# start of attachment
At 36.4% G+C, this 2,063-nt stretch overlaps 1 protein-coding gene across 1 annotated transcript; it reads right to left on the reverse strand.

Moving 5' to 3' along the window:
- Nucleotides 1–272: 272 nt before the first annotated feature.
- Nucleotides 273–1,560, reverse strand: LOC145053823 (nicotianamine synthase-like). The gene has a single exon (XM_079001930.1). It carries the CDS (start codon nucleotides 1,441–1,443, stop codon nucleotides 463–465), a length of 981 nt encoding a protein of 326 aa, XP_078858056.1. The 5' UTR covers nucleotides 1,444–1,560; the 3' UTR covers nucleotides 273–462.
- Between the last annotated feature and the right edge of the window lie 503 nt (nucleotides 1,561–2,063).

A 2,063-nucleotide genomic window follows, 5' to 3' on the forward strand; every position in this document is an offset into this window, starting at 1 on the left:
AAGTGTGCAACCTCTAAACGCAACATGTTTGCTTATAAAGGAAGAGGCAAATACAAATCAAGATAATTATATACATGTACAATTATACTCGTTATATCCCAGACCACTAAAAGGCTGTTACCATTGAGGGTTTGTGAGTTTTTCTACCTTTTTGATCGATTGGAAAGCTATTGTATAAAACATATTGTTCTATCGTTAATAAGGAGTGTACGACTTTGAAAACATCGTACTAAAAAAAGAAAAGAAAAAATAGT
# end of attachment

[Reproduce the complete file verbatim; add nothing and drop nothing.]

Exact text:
At 36.4% G+C, this 2,063-nt stretch overlaps 1 protein-coding gene across 1 annotated transcript; it reads right to left on the reverse strand.

Moving 5' to 3' along the window:
- Nucleotides 1–272: 272 nt before the first annotated feature.
- Nucleotides 273–1,560, reverse strand: LOC145053823 (nicotianamine synthase-like). The gene has a single exon (XM_079001930.1). It carries the CDS (start codon nucleotides 1,441–1,443, stop codon nucleotides 463–465), a length of 981 nt encoding a protein of 326 aa, XP_078858056.1. The 5' UTR covers nucleotides 1,444–1,560; the 3' UTR covers nucleotides 273–462.
- Between the last annotated feature and the right edge of the window lie 503 nt (nucleotides 1,561–2,063).

A 2,063-nucleotide genomic window follows, 5' to 3' on the forward strand; every position in this document is an offset into this window, starting at 1 on the left:
AAGTGTGCAACCTCTAAACGCAACATGTTTGCTTATAAAGGAAGAGGCAAATACAAATCAAGATAATTATATACATGTACAATTATACTCGTTATATCCCAGACCACTAAAAGGCTGTTACCATTGAGGGTTTGTGAGTTTTTCTACCTTTTTGATCGATTGGAAAGCTATTGTATAAAACATATTGTTCTATCGTTAATAAGGAGTGTACGACTTTGAAAACATCGTACTAAAAAAAGAAAAGAAAAAATAGT